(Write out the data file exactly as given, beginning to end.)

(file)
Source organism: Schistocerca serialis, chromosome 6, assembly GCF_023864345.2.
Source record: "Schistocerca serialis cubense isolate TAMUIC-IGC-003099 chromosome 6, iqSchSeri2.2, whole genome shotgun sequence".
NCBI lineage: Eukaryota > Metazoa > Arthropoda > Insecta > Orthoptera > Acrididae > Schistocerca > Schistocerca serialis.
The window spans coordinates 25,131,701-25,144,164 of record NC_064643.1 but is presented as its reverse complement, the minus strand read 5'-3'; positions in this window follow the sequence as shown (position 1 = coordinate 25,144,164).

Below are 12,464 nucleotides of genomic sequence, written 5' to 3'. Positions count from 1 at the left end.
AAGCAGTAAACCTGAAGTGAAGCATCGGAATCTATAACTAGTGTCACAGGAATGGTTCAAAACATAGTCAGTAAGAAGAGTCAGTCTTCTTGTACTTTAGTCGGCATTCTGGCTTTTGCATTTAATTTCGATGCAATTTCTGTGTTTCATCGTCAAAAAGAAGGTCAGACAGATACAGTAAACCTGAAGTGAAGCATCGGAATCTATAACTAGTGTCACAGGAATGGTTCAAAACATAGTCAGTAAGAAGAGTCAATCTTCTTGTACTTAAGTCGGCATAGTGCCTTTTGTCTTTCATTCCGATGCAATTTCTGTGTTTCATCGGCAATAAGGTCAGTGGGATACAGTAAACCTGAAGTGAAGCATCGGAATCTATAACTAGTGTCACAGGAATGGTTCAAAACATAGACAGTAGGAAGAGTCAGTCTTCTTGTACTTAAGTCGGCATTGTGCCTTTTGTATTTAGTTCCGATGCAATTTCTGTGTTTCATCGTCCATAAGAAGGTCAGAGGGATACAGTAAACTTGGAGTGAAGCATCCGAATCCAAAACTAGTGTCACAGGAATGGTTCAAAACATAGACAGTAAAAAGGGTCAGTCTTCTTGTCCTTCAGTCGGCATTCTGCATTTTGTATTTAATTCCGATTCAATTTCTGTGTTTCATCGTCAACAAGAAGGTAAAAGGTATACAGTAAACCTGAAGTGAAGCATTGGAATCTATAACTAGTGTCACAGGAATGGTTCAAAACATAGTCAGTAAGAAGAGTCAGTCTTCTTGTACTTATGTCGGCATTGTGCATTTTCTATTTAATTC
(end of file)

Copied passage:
Source organism: Schistocerca serialis, chromosome 6, assembly GCF_023864345.2.
Source record: "Schistocerca serialis cubense isolate TAMUIC-IGC-003099 chromosome 6, iqSchSeri2.2, whole genome shotgun sequence".
NCBI lineage: Eukaryota > Metazoa > Arthropoda > Insecta > Orthoptera > Acrididae > Schistocerca > Schistocerca serialis.
The window spans coordinates 25,131,701-25,144,164 of record NC_064643.1 but is presented as its reverse complement, the minus strand read 5'-3'; positions in this window follow the sequence as shown (position 1 = coordinate 25,144,164).

Below are 12,464 nucleotides of genomic sequence, written 5' to 3'. Positions count from 1 at the left end.
AAGCAGTAAACCTGAAGTGAAGCATCGGAATCTATAACTAGTGTCACAGGAATGGTTCAAAACATAGTCAGTAAGAAGAGTCAGTCTTCTTGTACTTTAGTCGGCATTCTGGCTTTTGCATTTAATTTCGATGCAATTTCTGTGTTTCATCGTCAAAAAGAAGGTCAGACAGATACAGTAAACCTGAAGTGAAGCATCGGAATCTATAACTAGTGTCACAGGAATGGTTCAAAACATAGTCAGTAAGAAGAGTCAATCTTCTTGTACTTAAGTCGGCATAGTGCCTTTTGTCTTTCATTCCGATGCAATTTCTGTGTTTCATCGGCAATAAGGTCAGTGGGATACAGTAAACCTGAAGTGAAGCATCGGAATCTATAACTAGTGTCACAGGAATGGTTCAAAACATAGACAGTAGGAAGAGTCAGTCTTCTTGTACTTAAGTCGGCATTGTGCCTTTTGTATTTAGTTCCGATGCAATTTCTGTGTTTCATCGTCCATAAGAAGGTCAGAGGGATACAGTAAACTTGGAGTGAAGCATCCGAATCCAAAACTAGTGTCACAGGAATGGTTCAAAACATAGACAGTAAAAAGGGTCAGTCTTCTTGTCCTTCAGTCGGCATTCTGCATTTTGTATTTAATTCCGATTCAATTTCTGTGTTTCATCGTCAACAAGAAGGTAAAAGGTATACAGTAAACCTGAAGTGAAGCATTGGAATCTATAACTAGTGTCACAGGAATGGTTCAAAACATAGTCAGTAAGAAGAGTCAGTCTTCTTGTACTTATGTCGGCATTGTGCATTTTCTATTTAATTC